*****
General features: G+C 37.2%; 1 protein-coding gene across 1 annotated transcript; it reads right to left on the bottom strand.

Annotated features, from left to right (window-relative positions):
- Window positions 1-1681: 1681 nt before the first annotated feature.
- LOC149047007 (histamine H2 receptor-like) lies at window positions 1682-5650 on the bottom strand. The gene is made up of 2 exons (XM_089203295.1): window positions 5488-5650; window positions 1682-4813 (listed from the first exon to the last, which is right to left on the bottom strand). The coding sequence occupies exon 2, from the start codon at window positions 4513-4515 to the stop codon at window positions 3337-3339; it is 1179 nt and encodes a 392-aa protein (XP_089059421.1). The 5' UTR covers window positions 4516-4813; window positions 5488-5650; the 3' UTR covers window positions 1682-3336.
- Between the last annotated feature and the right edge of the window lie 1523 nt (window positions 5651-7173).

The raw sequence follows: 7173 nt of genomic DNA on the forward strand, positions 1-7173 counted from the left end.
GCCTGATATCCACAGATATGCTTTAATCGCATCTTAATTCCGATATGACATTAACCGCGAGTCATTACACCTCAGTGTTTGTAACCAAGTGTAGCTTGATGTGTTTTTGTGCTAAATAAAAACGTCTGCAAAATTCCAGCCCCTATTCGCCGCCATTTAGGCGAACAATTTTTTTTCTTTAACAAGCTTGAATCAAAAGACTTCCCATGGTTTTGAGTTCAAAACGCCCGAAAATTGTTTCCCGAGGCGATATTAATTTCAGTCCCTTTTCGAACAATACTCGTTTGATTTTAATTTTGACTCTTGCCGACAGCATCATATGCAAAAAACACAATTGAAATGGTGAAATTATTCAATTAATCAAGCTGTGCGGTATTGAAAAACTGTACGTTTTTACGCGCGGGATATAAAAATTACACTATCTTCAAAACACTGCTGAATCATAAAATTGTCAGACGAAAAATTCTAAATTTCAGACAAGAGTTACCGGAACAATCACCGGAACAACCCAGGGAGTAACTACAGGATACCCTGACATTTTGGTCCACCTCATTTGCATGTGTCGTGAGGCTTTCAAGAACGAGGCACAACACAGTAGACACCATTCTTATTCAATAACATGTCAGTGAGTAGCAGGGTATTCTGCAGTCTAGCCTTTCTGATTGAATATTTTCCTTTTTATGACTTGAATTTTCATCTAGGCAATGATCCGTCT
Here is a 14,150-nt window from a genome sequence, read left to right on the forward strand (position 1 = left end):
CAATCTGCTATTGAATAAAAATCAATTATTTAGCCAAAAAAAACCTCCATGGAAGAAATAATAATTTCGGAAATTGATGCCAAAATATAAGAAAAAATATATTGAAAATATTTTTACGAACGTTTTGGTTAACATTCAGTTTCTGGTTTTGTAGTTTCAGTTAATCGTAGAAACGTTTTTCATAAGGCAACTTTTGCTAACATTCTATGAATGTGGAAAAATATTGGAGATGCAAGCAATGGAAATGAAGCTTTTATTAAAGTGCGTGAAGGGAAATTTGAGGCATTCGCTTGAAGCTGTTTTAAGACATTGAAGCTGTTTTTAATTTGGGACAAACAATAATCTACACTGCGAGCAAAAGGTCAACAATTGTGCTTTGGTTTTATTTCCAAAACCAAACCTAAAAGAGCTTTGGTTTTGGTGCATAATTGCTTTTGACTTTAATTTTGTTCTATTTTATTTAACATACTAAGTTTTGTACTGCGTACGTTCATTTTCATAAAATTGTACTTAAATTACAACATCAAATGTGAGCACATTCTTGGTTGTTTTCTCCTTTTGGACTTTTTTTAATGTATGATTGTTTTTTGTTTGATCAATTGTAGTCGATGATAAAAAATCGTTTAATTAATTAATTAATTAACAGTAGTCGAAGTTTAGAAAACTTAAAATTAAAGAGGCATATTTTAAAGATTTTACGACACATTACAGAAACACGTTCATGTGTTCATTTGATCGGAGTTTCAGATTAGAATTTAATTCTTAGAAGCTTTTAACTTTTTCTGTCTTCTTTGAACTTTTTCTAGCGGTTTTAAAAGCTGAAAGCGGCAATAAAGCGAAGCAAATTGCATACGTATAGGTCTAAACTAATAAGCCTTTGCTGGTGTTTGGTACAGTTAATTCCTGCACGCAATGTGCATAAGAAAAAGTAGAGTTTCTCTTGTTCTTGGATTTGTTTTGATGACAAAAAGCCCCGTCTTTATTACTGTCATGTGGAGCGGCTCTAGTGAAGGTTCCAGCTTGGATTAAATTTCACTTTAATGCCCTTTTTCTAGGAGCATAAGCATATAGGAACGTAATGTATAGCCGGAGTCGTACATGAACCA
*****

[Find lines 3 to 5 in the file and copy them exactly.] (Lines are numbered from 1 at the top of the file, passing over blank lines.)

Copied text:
- Window positions 1-1681: 1681 nt before the first annotated feature.
- LOC149047007 (histamine H2 receptor-like) lies at window positions 1682-5650 on the bottom strand. The gene is made up of 2 exons (XM_089203295.1): window positions 5488-5650; window positions 1682-4813 (listed from the first exon to the last, which is right to left on the bottom strand). The coding sequence occupies exon 2, from the start codon at window positions 4513-4515 to the stop codon at window positions 3337-3339; it is 1179 nt and encodes a 392-aa protein (XP_089059421.1). The 5' UTR covers window positions 4516-4813; window positions 5488-5650; the 3' UTR covers window positions 1682-3336.
- Between the last annotated feature and the right edge of the window lie 1523 nt (window positions 5651-7173).